This brisk setting shows Part's prototypical tintinnabuli technique--two linear voices alternately rise from or fall to a central pitch in syllabic, stepwise motion.
1992) for three choruses, prepared piano, strings, and tape shows a concern for internal musical drama through an extended tintinnabuli technique.
In a passage unique in Part's tintinnabuli output, the density of so und here threatens the reserve of the surrounding music--appropriate to the overwhelming textual message.
All voices are centered upon the pitches of the E-minor triad; one voice acts as the melodic line by inflecting multisyllabic words with stepwise or chromatic motion, while the other voices fill Out the E-minor triad through a tintinnabuli displacement scheme.
The triadic tintinnabuli pitches come on the last syllables of words and create their own rhythm of affective swells.
Part's orchestral writing is at its most extensive here: diatonic clusters familiar to an earlier avant-garde are assimilated into the tintinnabuli process, while lilting modal rhythms in various instrumental groups move through each hour and accelerate into moments of dramatic climax.
The rhythmic approach here moves away from both the syllabic and modal techniques of earlier tintinnabuli works and shows a freedom in applying one-, two-, and three-beat durations to highlight textual meaning and constructive symmetries.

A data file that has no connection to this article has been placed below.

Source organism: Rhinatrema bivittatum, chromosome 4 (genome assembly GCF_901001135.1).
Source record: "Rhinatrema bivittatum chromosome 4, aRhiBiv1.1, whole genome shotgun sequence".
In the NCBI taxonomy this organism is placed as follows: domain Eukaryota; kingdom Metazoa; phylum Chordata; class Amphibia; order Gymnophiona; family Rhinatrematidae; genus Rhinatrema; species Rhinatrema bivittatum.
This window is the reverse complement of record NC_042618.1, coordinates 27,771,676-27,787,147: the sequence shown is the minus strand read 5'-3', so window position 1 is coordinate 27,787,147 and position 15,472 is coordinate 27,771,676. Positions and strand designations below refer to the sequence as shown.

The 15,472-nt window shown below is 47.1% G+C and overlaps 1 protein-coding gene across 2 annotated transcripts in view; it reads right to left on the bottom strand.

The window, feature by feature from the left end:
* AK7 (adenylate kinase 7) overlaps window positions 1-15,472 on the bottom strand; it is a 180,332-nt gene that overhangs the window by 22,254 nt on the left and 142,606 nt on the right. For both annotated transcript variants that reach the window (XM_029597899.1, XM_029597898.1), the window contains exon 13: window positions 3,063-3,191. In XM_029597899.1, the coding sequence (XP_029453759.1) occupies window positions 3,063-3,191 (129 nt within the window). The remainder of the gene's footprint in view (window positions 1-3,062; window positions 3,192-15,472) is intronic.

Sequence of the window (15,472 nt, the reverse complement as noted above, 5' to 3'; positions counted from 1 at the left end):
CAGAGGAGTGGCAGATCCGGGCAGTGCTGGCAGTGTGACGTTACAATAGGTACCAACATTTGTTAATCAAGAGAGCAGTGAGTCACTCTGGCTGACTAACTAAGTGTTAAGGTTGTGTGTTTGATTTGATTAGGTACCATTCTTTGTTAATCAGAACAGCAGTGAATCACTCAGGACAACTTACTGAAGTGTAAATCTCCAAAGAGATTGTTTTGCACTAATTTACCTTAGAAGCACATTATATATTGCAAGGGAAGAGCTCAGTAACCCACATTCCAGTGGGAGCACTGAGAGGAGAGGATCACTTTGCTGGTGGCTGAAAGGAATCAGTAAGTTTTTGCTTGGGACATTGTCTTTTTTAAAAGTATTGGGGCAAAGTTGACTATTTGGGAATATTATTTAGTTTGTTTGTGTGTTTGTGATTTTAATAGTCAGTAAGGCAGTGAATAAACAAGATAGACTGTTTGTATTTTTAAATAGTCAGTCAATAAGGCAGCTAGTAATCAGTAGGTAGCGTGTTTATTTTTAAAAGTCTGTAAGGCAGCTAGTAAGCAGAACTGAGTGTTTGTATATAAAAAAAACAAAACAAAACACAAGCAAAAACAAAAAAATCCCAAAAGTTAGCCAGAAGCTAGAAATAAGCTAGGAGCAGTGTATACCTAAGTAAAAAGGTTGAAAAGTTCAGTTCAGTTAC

Part continues developing a rhythmic approach that is freer than earlier tintinnabuli music, and aligns each of the texts of the narrator, the disciples, and Jesus with a unique tintinnabuli scheme.
Part divides his forces into canonic and tintinnabuli lines; some--violins 1 and 3--start out one way and then develop a hybrid role reinforcing both elements (an ad lib harp part additionally colours notes from the double bass and cello lines at predetermined moments).
The complete absence of accidentals and the employment of A minor triads by the tintinnabuli voice suggests A Aeolian as the governing mode.
Greater interest for the listener is also ensured in Festina lente by Part's quite significant departure from the austerity of raw scale-forms found in certain other tintinnabuli pieces.
Rightly so: for this work epitomizes his tintinnabuli aesthetic, perfectly harmonizing compositional means and expressive ends.
The lowest chanting voice (cello 3) doubles this line a tenth lower throughout, remaining within the mode, while the middle voice (cello 2) has the tintinnabuli part, drawn exclusively from triads of G minor.
Fratres is perhaps more gratifying than some of Part's other tintinnabuli works because embodied in its materials and processes is a significant element of tension.
In fact, for all its rejection of modernism's more aggressive engagement with conventions of meaning, Part's tintinnabuli style does set its tonal elements in a context that imbues them with a kind of strangeness.